I just assumed he wanted to keep the remote as an override or something like that, and focused on increasing the size of our electronics toolboxes. Good to know about the PPM scheme… which might explain why this doesn’t work… but if the data output of the remote was hooked to the data in of the modified ASK transmitter, I’m thinking that should probably work. Have you done some reverse engineering on these fan remotes before @bko?

@Carsten4207 can you get the part number off of that IC that’s on the fan remote? Also how did you identify the data output, and do you have a logic analyzer or scope you could throw on it and share with us? What’s the model of the fan as long as we are gathering data :slight_smile:

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@bko this is a continuation of a project I posted a while back:

In that instance, I took a original remote and cannibalized it :). However, now I want to emulate the commands without using the original remote.

@BDub I went on the FCC website and looked up the FCCID from the remote:


Here they have the schematics which states that it uses a Holtek HT12E.

Now looking on the actual circuit from the remote, the chip has a different part number: RH78711-S. Googling this results in basically nothing. Because the pin layout from the HT12E and RH78711-S are exactly the same, I figured I’d sniff the data line with my Saleae Logic 4. Sure enough data came through that matched the Holtek HT12E datasheet.

Basically what the Holtek HT12E does is it sends 12 bits. The first 8 bits are address bits and the remaining 4 are data bits.

Now that I knew what the chip was sending to the transmitter, I was able to write some code which simulates what the HT12E sends out. Because I spliced the data line on the remote (see picture below), I had the ability to use the remotes transmitter (blue wire) to test my code:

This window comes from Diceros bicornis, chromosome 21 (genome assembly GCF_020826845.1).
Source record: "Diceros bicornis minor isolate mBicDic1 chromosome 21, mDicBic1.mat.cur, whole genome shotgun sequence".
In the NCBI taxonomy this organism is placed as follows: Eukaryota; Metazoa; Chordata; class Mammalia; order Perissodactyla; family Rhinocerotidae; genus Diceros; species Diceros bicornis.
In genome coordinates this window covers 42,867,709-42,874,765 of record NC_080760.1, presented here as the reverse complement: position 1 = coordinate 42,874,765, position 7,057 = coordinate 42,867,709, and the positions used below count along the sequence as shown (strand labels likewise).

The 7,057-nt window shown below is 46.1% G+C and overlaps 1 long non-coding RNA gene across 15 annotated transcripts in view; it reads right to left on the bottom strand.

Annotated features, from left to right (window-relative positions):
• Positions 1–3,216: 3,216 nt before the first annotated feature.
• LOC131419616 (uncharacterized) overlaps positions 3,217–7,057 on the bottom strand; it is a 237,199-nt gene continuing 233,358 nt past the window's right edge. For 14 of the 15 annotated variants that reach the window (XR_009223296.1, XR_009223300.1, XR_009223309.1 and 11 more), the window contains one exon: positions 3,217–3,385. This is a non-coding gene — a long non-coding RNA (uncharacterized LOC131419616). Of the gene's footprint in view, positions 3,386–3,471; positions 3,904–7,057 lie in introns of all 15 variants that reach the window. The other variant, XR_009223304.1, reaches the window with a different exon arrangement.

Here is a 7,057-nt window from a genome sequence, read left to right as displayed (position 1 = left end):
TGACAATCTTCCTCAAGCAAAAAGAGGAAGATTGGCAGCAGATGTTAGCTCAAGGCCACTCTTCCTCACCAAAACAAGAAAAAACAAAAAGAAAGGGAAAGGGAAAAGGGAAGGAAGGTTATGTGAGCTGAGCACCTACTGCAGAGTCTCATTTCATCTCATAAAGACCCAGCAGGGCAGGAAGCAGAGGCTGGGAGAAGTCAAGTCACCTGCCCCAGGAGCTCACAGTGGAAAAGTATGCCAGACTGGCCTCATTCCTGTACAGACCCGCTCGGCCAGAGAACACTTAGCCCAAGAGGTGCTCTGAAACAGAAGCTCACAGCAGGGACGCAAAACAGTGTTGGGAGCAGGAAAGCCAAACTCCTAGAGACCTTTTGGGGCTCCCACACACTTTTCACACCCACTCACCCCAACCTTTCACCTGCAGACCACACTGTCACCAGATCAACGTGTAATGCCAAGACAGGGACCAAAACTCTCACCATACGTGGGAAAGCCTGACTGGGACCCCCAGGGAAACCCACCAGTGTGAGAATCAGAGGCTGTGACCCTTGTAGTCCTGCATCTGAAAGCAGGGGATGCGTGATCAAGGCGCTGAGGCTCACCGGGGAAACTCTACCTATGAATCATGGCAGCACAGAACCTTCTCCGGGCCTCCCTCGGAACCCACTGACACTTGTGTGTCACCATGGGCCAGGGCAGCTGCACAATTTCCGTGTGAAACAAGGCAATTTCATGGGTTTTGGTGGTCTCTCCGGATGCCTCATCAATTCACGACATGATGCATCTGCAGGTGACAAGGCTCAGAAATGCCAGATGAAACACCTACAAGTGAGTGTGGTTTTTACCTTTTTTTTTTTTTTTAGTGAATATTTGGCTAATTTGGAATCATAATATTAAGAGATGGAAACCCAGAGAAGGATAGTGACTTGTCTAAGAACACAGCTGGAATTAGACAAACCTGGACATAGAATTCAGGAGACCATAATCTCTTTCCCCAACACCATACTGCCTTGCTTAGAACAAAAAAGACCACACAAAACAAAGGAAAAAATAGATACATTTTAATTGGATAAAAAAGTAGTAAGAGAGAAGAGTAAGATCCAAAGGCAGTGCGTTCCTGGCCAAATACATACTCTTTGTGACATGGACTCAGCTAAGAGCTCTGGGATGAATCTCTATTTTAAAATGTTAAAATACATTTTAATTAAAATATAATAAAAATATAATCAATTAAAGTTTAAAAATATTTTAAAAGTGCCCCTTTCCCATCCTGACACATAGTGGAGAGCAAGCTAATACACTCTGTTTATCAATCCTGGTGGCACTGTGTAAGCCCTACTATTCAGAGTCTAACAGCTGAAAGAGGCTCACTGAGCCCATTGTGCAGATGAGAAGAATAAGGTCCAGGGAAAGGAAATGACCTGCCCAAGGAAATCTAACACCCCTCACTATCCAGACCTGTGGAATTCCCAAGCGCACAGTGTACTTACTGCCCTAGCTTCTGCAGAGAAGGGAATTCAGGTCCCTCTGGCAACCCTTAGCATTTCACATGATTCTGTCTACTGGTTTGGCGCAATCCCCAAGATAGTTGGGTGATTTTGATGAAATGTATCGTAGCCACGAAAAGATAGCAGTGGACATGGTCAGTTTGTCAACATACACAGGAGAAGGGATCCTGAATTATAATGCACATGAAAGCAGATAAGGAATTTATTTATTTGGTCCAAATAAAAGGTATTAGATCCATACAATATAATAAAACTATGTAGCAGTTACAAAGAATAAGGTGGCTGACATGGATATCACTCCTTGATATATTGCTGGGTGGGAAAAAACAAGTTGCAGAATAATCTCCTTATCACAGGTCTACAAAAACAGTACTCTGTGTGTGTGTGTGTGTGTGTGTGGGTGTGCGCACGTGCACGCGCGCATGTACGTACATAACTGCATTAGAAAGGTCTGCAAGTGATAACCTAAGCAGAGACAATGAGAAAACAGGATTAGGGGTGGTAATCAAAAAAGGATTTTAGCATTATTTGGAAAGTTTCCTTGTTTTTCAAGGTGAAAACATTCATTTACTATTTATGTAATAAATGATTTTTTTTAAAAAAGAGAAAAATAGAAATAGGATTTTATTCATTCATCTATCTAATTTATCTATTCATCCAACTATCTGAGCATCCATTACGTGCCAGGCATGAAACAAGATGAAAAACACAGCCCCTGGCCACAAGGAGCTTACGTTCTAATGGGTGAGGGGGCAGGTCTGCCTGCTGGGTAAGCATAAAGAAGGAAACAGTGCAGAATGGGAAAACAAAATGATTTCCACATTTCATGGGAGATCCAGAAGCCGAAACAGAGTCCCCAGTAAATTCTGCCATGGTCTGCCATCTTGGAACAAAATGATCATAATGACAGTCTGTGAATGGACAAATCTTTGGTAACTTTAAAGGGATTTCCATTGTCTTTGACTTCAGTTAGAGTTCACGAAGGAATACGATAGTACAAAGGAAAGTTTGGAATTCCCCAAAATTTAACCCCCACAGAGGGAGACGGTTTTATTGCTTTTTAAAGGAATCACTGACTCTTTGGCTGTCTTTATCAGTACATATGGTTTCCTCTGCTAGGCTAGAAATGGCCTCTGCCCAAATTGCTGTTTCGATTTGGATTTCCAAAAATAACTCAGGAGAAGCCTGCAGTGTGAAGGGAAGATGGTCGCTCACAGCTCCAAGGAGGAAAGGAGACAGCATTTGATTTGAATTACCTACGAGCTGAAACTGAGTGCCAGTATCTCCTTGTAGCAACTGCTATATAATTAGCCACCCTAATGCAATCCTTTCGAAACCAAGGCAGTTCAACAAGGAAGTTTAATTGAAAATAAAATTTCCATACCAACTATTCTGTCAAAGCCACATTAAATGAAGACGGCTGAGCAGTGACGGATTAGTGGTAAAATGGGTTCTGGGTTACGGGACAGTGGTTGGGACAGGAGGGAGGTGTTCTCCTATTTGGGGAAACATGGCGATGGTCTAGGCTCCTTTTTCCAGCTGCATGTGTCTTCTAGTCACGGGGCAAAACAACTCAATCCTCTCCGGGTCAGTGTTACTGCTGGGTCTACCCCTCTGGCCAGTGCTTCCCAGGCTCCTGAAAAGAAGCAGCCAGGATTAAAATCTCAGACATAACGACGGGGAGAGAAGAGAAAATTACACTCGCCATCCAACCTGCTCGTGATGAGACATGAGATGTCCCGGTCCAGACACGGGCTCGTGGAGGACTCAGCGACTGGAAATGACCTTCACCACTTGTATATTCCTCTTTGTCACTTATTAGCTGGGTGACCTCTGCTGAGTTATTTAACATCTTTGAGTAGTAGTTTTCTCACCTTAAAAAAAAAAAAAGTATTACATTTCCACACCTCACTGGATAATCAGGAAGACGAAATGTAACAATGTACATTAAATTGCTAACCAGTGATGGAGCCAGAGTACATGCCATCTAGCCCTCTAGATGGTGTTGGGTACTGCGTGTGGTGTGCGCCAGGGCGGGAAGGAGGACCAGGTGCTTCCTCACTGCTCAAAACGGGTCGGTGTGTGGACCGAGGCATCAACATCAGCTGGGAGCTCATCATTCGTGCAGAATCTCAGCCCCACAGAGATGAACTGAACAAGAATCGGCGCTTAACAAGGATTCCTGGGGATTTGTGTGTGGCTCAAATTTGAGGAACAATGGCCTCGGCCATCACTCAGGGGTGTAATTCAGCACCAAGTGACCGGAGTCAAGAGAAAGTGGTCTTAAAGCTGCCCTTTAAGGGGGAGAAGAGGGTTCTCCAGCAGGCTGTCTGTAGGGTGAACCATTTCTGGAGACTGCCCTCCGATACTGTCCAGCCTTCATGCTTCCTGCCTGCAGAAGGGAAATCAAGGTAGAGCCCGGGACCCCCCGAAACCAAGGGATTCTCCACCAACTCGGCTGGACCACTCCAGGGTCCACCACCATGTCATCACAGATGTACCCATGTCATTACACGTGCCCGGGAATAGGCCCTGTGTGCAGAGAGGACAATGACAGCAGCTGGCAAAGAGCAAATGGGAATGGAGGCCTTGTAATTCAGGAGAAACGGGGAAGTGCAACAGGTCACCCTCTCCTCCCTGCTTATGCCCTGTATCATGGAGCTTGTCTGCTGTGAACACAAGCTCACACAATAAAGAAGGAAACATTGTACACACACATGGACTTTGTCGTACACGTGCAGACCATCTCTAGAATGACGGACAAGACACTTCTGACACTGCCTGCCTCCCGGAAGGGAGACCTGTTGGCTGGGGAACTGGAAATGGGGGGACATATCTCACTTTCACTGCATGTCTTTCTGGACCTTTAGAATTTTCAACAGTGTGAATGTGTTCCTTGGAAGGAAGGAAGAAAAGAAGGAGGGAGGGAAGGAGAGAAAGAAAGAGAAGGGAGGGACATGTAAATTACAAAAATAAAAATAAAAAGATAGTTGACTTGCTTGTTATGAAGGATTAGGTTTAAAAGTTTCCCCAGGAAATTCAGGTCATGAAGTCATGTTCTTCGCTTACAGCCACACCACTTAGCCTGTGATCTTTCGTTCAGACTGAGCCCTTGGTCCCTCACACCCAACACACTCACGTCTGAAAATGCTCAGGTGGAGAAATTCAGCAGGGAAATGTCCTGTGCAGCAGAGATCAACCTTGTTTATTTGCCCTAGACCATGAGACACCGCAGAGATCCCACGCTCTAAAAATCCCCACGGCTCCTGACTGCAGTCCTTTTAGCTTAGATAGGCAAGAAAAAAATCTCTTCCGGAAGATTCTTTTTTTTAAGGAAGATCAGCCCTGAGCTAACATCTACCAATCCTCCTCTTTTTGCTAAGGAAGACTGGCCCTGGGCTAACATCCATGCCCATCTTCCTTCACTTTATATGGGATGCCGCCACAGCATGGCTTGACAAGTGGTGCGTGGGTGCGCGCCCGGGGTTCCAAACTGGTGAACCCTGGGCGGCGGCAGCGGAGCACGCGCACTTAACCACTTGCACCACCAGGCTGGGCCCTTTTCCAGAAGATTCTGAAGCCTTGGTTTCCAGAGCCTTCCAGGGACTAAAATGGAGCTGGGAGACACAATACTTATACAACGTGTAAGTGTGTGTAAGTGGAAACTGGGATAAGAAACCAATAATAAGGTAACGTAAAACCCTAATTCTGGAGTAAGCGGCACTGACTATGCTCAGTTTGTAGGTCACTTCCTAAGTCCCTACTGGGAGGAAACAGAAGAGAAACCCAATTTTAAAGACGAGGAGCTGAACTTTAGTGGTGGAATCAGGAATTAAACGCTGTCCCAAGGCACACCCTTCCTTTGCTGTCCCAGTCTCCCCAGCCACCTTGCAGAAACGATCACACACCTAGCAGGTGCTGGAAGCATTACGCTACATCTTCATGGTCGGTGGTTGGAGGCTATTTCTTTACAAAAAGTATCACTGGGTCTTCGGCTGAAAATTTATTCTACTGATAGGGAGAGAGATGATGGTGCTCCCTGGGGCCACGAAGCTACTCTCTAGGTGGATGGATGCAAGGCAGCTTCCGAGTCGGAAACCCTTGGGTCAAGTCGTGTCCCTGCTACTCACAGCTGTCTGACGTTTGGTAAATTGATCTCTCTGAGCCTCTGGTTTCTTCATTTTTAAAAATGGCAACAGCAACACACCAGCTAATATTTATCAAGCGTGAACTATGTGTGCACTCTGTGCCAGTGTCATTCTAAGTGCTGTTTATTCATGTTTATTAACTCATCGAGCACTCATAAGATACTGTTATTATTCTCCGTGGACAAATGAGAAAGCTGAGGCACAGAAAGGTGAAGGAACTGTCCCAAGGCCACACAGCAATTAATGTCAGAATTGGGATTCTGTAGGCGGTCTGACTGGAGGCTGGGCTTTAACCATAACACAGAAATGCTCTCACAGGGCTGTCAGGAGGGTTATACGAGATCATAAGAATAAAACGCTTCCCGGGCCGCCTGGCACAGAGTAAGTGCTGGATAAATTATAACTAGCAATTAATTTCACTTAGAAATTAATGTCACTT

And sure it enough it worked. Now I wanted to be able to use my own Transmitter and be able to completely toss the remote :smile:

These are Hampton Bay fan remotes that I have. For this actual project I purchased another remote/receiver kit from Amazon:

PS. I know I am using an Arduino Nano in these pictures. But I found it easier/faster to reverse engineer the HT12E. Once I get everything worked out, it’ll be used in a Spark Core/Photon project :).

Thanks for the help already guys! The SDR stuff is very interesting! Cant wait to get mine!


Hi @Carsten4207

This is great! You did really good research here and as you found out the Holtek parts are easy to emulate with pulse width modulation.

It is really good that you got it down to just the radio part of the problem now and given the output of the Holtek part, the radio is certainly simple AM modulation of pulse width encoding scheme. This is confirmed in the schematic where the little NPN transistor Colpitts-style oscillator is shown but as you can see the adjustable coil L1 sets the transmit frequency. You can build your own but the SDR gear will help you tune it.


I have wasted years with RF. Google this:

How do you propose to solve the above remote operation of the Hampton Bay fan with a UART to Wi-Fi radio?